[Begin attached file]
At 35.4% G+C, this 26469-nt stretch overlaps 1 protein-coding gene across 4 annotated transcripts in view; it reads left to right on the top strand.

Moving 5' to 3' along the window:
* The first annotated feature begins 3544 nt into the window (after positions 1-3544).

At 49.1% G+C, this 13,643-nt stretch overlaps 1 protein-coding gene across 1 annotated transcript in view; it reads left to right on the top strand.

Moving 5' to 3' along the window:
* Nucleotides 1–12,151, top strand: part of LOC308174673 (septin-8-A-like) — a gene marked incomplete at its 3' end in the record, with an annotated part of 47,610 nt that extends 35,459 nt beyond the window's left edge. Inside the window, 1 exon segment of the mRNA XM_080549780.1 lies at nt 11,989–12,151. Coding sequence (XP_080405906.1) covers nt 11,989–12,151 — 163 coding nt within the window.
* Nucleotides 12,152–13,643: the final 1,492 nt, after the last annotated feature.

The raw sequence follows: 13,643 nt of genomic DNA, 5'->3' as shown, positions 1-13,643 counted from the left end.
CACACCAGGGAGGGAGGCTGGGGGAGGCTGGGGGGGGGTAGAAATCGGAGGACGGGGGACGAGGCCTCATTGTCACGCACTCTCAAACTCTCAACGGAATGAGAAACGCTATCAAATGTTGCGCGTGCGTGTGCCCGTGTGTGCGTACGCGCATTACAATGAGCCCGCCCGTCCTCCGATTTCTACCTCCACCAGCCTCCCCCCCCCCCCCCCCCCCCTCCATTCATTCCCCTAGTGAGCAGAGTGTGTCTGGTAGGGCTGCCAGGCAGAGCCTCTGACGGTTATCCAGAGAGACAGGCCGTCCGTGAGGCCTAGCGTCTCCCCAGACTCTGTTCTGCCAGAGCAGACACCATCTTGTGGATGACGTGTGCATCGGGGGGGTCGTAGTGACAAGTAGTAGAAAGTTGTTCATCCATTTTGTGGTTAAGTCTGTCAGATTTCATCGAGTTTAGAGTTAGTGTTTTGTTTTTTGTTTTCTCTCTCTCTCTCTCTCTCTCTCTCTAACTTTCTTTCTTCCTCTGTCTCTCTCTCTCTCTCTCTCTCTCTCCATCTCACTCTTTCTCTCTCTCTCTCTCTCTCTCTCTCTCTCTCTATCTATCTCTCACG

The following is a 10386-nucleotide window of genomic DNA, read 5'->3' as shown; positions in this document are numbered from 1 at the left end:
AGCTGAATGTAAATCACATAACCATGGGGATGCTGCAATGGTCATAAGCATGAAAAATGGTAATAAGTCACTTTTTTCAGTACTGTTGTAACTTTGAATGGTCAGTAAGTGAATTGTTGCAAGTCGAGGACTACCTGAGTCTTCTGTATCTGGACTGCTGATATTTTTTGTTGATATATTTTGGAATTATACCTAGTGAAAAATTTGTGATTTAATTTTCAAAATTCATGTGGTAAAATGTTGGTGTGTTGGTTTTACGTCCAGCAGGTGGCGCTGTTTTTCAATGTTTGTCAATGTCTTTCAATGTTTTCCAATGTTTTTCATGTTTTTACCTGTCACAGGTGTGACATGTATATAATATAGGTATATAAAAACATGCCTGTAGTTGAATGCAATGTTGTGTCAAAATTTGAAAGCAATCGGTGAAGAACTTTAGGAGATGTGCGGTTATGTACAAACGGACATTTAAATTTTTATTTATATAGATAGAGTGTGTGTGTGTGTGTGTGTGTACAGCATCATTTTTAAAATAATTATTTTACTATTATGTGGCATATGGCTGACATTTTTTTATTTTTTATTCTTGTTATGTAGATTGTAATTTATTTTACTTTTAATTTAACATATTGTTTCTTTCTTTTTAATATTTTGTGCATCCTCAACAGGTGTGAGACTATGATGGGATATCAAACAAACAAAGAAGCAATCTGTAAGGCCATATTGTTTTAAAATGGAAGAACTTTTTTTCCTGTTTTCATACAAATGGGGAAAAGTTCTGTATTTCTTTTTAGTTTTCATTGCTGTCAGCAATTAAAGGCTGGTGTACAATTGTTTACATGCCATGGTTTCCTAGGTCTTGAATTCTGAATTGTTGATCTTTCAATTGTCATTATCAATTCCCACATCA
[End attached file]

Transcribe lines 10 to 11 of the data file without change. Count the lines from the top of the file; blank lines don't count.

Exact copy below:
The following is a 10386-nucleotide window of genomic DNA, read 5'->3' as shown; positions in this document are numbered from 1 at the left end:
AGCTGAATGTAAATCACATAACCATGGGGATGCTGCAATGGTCATAAGCATGAAAAATGGTAATAAGTCACTTTTTTCAGTACTGTTGTAACTTTGAATGGTCAGTAAGTGAATTGTTGCAAGTCGAGGACTACCTGAGTCTTCTGTATCTGGACTGCTGATATTTTTTGTTGATATATTTTGGAATTATACCTAGTGAAAAATTTGTGATTTAATTTTCAAAATTCATGTGGTAAAATGTTGGTGTGTTGGTTTTACGTCCAGCAGGTGGCGCTGTTTTTCAATGTTTGTCAATGTCTTTCAATGTTTTCCAATGTTTTTCATGTTTTTACCTGTCACAGGTGTGACATGTATATAATATAGGTATATAAAAACATGCCTGTAGTTGAATGCAATGTTGTGTCAAAATTTGAAAGCAATCGGTGAAGAACTTTAGGAGATGTGCGGTTATGTACAAACGGACATTTAAATTTTTATTTATATAGATAGAGTGTGTGTGTGTGTGTGTGTGTACAGCATCATTTTTAAAATAATTATTTTACTATTATGTGGCATATGGCTGACATTTTTTTATTTTTTATTCTTGTTATGTAGATTGTAATTTATTTTACTTTTAATTTAACATATTGTTTCTTTCTTTTTAATATTTTGTGCATCCTCAACAGGTGTGAGACTATGATGGGATATCAAACAAACAAAGAAGCAATCTGTAAGGCCATATTGTTTTAAAATGGAAGAACTTTTTTTCCTGTTTTCATACAAATGGGGAAAAGTTCTGTATTTCTTTTTAGTTTTCATTGCTGTCAGCAATTAAAGGCTGGTGTACAATTGTTTACATGCCATGGTTTCCTAGGTCTTGAATTCTGAATTGTTGATCTTTCAATTGTCATTATCAATTCCCACATCA